International Women's Day interview with Neeraja Aptikar - By Rupa Gopinath
Neeraja is a gifted Hindustani Classical Indian vocalist. Her sweet and masterful voice has delighted and inspired listeners throughout India and Canada. Born and raised in a family of Sanskrit scholars,
Neeraja learned North Indian classical and semi-classical music under the able guidance of Pandit Shivajirao Bharati of Kirana Gharana and Dr. Vikas Kashalkar at the HOD University in Pune, India. She is fluent in several Indian languages and sings in these languages. Her song “Khub teri pagadi” for the movie Sindoor was nominated for the 2010 Leo awards. In addition to her career in music, Neeraja holds a master’s degree in microbiology. She has worked in a hospital as a microbiologist and taught microbiology in a medical institute for 8 years.
Neeraja is also a very successful life skills counselor and a life coach educated in Vancouver, helping the community through stress management workshops since 2013. She is a regular writer for the Sakal news paper in Maharashtra. Neeraja has received many awards and accolades for her music, both in India and Vancouver. In 2002, I was introduced to Neeraja and have since then seen her grow into a fabulous musician.
Neeraja, having come to Canada as an accomplished artiste, teacher, and microbiologist from India, could you please touch upon the similarities and differences that you have noticed when teaching music?
In India, teachers or gurus are very strict and expect you to practice regularly and devote a lot of time to the art. They like to teach only compositions of their choice, while in Canada, children or for that matter any student of music is involved in so many other activities.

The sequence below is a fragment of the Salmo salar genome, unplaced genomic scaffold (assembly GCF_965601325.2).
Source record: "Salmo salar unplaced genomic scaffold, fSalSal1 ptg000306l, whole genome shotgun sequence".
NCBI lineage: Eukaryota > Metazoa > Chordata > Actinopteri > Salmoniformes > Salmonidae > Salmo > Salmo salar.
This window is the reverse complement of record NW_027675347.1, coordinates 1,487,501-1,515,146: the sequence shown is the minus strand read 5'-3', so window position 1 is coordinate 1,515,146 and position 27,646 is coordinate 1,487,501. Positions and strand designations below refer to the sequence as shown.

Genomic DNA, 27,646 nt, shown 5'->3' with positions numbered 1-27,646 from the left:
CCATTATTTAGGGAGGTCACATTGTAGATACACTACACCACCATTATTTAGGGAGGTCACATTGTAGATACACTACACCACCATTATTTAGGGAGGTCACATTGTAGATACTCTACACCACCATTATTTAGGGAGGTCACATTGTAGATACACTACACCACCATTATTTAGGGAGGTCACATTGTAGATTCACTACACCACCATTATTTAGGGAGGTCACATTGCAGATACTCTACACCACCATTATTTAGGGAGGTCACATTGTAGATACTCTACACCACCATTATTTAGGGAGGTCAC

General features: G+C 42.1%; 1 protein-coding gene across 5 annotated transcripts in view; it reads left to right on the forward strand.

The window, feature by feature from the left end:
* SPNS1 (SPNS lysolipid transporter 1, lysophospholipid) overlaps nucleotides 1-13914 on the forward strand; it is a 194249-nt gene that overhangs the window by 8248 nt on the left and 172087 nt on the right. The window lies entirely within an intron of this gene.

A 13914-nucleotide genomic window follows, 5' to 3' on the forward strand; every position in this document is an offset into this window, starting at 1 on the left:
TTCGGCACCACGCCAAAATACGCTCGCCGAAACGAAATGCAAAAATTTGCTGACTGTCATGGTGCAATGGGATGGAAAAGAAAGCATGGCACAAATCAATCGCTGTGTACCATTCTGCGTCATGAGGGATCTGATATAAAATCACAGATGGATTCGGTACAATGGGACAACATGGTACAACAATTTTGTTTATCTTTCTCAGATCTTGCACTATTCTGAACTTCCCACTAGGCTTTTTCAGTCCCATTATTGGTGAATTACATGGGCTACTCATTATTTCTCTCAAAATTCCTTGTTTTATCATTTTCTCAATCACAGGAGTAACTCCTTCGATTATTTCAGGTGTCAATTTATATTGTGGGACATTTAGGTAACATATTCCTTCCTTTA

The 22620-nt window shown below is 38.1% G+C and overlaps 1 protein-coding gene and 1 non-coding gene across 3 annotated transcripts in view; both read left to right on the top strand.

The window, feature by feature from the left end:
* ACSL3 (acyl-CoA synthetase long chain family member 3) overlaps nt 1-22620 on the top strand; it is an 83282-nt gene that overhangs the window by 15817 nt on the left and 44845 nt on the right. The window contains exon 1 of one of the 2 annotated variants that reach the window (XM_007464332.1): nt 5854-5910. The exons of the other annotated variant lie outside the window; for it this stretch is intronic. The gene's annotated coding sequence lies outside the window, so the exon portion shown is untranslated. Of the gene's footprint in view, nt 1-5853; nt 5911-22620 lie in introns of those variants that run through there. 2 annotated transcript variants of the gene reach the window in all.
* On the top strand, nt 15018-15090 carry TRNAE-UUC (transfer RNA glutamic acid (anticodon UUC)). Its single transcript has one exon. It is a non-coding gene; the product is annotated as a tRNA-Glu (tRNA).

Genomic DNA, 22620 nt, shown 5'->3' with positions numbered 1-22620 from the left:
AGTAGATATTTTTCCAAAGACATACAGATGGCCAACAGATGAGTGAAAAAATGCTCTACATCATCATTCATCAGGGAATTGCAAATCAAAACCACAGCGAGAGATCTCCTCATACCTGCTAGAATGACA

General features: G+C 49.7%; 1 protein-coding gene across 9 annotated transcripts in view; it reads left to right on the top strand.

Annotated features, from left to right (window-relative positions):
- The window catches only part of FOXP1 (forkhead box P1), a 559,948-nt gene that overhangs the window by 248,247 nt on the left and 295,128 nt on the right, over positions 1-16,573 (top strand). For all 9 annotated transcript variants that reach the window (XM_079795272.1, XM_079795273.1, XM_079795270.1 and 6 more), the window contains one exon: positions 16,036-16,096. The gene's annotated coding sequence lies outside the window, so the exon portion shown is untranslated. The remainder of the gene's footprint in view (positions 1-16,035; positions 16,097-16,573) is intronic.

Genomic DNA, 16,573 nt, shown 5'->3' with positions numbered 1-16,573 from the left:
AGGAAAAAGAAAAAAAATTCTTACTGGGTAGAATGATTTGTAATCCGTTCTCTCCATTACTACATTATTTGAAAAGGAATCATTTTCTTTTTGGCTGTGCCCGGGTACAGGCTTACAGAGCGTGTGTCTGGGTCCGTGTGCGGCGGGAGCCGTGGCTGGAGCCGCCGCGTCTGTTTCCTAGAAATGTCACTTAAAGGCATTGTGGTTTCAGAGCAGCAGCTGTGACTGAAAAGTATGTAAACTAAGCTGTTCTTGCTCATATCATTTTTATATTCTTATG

Everyone is so busy in their lives that as a teacher, I must be flexible and work with their time and interest, I need to make it interesting and help them to pursue their talents. There are surely many students with high potential both in India and Canada who are very dedicated and passionate about music and will work hard to achieve their goals.
Having given many performances both in India and Canada, how does the audience differ?
In India the audience is more knowledgeable, and I do not see the need to explain the lyrics or raags and taals and I must be extremely careful not to make a mistake. Here in Canada, the audience needs more explanation about the lyrics, compositions, raags, and taals. Also, it’s important to talk about and explain the history of music, as Indian classical arts have evolved a lot from the past to present.
As a woman from India now living in Canada, what is your outlook on women’s life today?
In India today, young women are free spirited, bold and have strong opinions. They question customs and traditions before following them blindly. I grew up in a very highly educated family. My grandfather was a Sanskrit scholar, and in our family, there was no discrimination.
Everyone was treated as an equal, whether a boy or a girl. While today women in India are highly educated and work in top positions, they still face a lot of pressure from society and this causes stress.
In Canada, though the society is more liberal, as an Indian woman, one does face isolation in the community. There is a need for more support and understanding, as it takes a long time to establish your credibility when you are dealing with the challenges of living in a new country. One good thing is that there is surely more gender equality here.
What advice would you give to your younger self?
I would try and be more energetic, for example, by touring around the world to spread my knowledge and experience of music while working with different musicians to create new music.
What do you think about the negotiating power that women have today?
I think women are very good at negotiating, but they should not underestimate themselves and negotiate in a fair and honest manner without any fear or succumbing to any kind of pressure.
Today there are women who are CEOs, vice presidents, professors, artistes, police officers, doctors and women in many other professions who are doing a great job while supporting and building the communities that they live in.
I think women have a lot to offer to society as they are very sensitive, compassionate and kind and I would like to say that I’m very proud to be a woman.
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